So when you are searching the internet about the best way to celebrate the festival in the eco-friendly way you may have bumped into the concept of paper mache Ganpati. So let’s dig down into this and understand is this really eco friendly.
The harmful effects of POP (plastic of Paris ) idols is well known to us. The additives used in these idols such as POP, paints, plastic, steel, and fiber having an intense amount of negative effect on the environment.
The eco-friendly Ganpati’s concept is based on making the best use of natural materials in the environment to bring the best outcome. That has minimal effect on the environment and thereby being cost-effective.
Paper mache Ganpati's are made from the term that they explain being Paper . Paper is used to making such idols. these idols are light in weight and comparatively cheaper.
These idols are decorated with colours and materials to make them a perfect idol and also to shape them. Eco-friendly Ganpati is made from newspapers, leftovers from production, and all other available means to recycle paper and use it.
If you search for paper mache Ganpati on any of your search engine you will notice that these idols are coloured extensively to make them perfect.
So let us break the myths that you have.!
These idols being made have a paper being used as a major constituent. If we dig down into from were these paper materials are originating. These materials are received from recycled newspaper and waste newspaper.
If you read the newspaper you may have noticed that these newspapers are printed with ink and paints and also been added with chemicals to prevent aging, while others sources are concerned these sources also have various chemicals to stop the process of aging and so that paper is good for a longer period of time.
While making these paper mache idols these idols do not have the strength to stand alone. So various materials are used for strengthening.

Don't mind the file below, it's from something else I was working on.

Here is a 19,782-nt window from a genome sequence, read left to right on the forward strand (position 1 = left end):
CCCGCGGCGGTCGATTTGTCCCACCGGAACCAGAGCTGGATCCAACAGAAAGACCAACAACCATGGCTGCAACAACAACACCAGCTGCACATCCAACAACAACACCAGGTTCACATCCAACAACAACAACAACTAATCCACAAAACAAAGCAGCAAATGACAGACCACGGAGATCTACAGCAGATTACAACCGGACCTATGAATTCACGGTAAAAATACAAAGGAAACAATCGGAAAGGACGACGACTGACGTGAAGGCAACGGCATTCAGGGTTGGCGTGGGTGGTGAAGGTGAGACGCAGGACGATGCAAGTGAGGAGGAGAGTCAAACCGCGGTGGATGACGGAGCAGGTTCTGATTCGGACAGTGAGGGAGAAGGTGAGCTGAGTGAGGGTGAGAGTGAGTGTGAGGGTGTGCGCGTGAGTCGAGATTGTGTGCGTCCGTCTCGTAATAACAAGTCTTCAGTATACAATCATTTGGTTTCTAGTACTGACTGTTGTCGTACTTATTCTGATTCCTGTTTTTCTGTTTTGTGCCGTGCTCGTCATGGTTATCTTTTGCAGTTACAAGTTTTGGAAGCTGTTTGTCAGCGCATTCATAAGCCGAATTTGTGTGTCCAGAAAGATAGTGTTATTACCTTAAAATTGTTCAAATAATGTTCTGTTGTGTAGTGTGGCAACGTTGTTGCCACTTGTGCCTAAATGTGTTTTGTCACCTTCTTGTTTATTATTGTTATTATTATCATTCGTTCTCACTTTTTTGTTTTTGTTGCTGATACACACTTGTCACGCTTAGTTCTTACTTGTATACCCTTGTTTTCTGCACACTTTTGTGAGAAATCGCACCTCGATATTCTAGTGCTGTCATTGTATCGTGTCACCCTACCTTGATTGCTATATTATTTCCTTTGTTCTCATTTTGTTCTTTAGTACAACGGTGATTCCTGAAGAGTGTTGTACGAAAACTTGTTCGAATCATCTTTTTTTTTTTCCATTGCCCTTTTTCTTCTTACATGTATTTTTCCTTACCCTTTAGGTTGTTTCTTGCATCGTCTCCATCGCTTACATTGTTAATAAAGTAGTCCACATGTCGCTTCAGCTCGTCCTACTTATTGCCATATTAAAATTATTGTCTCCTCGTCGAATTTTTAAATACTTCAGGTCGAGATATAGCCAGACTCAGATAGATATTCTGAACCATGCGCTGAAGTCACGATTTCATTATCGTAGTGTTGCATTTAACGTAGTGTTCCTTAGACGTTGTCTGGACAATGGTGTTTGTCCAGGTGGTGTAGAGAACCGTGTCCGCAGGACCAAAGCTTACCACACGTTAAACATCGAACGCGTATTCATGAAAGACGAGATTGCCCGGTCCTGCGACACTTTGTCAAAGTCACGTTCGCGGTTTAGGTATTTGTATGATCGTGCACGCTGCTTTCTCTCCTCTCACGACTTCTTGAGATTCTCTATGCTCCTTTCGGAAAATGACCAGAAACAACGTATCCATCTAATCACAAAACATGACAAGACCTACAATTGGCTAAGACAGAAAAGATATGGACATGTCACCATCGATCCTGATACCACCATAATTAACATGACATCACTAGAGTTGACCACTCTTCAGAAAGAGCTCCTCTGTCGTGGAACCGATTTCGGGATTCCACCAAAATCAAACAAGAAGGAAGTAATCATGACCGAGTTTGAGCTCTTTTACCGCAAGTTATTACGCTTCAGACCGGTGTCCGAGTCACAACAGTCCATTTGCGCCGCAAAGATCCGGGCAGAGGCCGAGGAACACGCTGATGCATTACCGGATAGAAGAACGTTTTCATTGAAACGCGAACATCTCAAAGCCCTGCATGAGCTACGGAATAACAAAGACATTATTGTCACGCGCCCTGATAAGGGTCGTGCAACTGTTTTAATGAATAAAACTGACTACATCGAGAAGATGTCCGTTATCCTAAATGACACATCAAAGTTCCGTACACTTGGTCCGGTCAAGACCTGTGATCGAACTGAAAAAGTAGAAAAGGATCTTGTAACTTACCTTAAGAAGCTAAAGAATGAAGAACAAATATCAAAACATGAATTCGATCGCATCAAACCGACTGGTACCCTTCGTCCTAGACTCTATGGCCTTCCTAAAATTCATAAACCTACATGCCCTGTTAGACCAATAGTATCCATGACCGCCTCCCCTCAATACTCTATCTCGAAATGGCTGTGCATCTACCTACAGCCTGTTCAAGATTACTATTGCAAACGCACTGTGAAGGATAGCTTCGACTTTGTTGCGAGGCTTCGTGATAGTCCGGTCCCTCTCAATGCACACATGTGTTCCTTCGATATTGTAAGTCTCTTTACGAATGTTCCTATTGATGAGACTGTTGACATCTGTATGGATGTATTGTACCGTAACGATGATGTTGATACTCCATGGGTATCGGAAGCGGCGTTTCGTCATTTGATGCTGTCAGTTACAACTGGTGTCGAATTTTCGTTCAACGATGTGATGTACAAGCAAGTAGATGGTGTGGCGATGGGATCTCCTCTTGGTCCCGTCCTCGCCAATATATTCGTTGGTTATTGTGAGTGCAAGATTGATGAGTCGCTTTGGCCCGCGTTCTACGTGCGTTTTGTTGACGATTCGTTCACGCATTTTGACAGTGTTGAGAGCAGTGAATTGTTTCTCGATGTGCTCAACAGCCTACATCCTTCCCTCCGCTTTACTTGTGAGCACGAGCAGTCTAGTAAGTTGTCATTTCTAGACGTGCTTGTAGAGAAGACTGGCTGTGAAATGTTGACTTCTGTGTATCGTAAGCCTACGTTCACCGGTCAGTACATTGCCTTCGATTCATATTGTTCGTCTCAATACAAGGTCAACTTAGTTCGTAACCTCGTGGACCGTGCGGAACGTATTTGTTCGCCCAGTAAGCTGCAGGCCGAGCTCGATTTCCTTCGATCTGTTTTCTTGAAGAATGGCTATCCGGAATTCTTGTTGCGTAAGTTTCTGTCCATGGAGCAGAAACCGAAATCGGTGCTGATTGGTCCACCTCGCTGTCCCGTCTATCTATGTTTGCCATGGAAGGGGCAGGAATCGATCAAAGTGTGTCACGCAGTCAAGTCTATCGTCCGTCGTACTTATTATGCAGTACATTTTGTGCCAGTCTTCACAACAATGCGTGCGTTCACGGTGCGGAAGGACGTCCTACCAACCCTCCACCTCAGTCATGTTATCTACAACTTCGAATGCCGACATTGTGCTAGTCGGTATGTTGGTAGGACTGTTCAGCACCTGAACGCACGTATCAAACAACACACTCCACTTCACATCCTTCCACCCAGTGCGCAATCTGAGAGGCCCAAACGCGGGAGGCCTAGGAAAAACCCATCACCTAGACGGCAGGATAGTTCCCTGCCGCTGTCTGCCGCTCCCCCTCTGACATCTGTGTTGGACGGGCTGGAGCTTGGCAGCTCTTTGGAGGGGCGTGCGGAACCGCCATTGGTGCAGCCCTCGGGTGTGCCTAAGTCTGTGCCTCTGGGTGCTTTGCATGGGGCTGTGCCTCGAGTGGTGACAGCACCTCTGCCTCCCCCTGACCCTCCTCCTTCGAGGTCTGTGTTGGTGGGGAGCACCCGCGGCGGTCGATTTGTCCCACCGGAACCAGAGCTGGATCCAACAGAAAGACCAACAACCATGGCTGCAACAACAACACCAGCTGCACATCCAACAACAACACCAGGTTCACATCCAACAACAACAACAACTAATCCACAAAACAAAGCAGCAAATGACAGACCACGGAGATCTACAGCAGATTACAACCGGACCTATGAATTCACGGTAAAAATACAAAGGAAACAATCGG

These idols are not made of just paper but to put together these materials they need to add all kinds of various materials so that they bond together and form a thick base and do not fall apart. these include glue and other resins that are not decomposable in nature. These materials are left in the water bodies after the immersion ceremony.
Polluting every living organism in the sea and on the land.
The next problem lies when these Idols are painted heavily with colours and other decorative materials. These paper mache Ganpati can not hold the natural colours as they absorb the majority of it. So while painting them it has to be painted with artificial synthetic oil-based colours, these colours contain oil, lead, and other added chemicals. These paints are not soluble in water and lead to polluting the water bodies post immersion ceremony. These residues are consumed by marine wildlife and lead to washing out a huge number of fishes to the shores.
These oil residues float on the water surface and block the penetration of oxygen thereby not dissolving oxygen in the water which leads to a lack of dissolved solutes affecting the whole marine ecosystem.
So avoid such products and join the change with Tree Ganesha.
“ Know right, choose right”